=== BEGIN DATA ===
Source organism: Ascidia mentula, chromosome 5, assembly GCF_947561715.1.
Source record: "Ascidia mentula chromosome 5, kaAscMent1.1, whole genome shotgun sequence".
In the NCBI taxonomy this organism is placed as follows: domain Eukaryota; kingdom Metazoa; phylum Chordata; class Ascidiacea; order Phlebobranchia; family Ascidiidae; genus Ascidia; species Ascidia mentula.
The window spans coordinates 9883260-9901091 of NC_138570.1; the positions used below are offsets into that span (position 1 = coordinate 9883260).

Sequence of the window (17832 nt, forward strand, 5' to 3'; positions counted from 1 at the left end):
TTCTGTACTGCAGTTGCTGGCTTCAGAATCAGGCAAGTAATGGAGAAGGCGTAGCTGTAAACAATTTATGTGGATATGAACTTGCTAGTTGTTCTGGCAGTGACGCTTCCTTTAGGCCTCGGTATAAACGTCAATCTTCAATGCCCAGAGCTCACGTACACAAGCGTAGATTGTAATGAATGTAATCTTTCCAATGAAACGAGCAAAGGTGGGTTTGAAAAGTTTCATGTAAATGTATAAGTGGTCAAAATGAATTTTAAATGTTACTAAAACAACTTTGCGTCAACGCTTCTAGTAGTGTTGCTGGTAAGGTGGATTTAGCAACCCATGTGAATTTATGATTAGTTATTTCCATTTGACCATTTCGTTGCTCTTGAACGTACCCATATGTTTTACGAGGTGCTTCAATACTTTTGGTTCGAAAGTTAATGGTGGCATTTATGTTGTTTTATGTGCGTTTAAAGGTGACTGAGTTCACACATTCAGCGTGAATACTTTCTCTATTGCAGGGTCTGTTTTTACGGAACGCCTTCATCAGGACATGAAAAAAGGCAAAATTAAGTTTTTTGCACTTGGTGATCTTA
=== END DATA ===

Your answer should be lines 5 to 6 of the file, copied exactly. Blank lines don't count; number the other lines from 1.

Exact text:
Sequence of the window (17832 nt, forward strand, 5' to 3'; positions counted from 1 at the left end):
TTCTGTACTGCAGTTGCTGGCTTCAGAATCAGGCAAGTAATGGAGAAGGCGTAGCTGTAAACAATTTATGTGGATATGAACTTGCTAGTTGTTCTGGCAGTGACGCTTCCTTTAGGCCTCGGTATAAACGTCAATCTTCAATGCCCAGAGCTCACGTACACAAGCGTAGATTGTAATGAATGTAATCTTTCCAATGAAACGAGCAAAGGTGGGTTTGAAAAGTTTCATGTAAATGTATAAGTGGTCAAAATGAATTTTAAATGTTACTAAAACAACTTTGCGTCAACGCTTCTAGTAGTGTTGCTGGTAAGGTGGATTTAGCAACCCATGTGAATTTATGATTAGTTATTTCCATTTGACCATTTCGTTGCTCTTGAACGTACCCATATGTTTTACGAGGTGCTTCAATACTTTTGGTTCGAAAGTTAATGGTGGCATTTATGTTGTTTTATGTGCGTTTAAAGGTGACTGAGTTCACACATTCAGCGTGAATACTTTCTCTATTGCAGGGTCTGTTTTTACGGAACGCCTTCATCAGGACATGAAAAAAGGCAAAATTAAGTTTTTTGCACTTGGTGATCTTA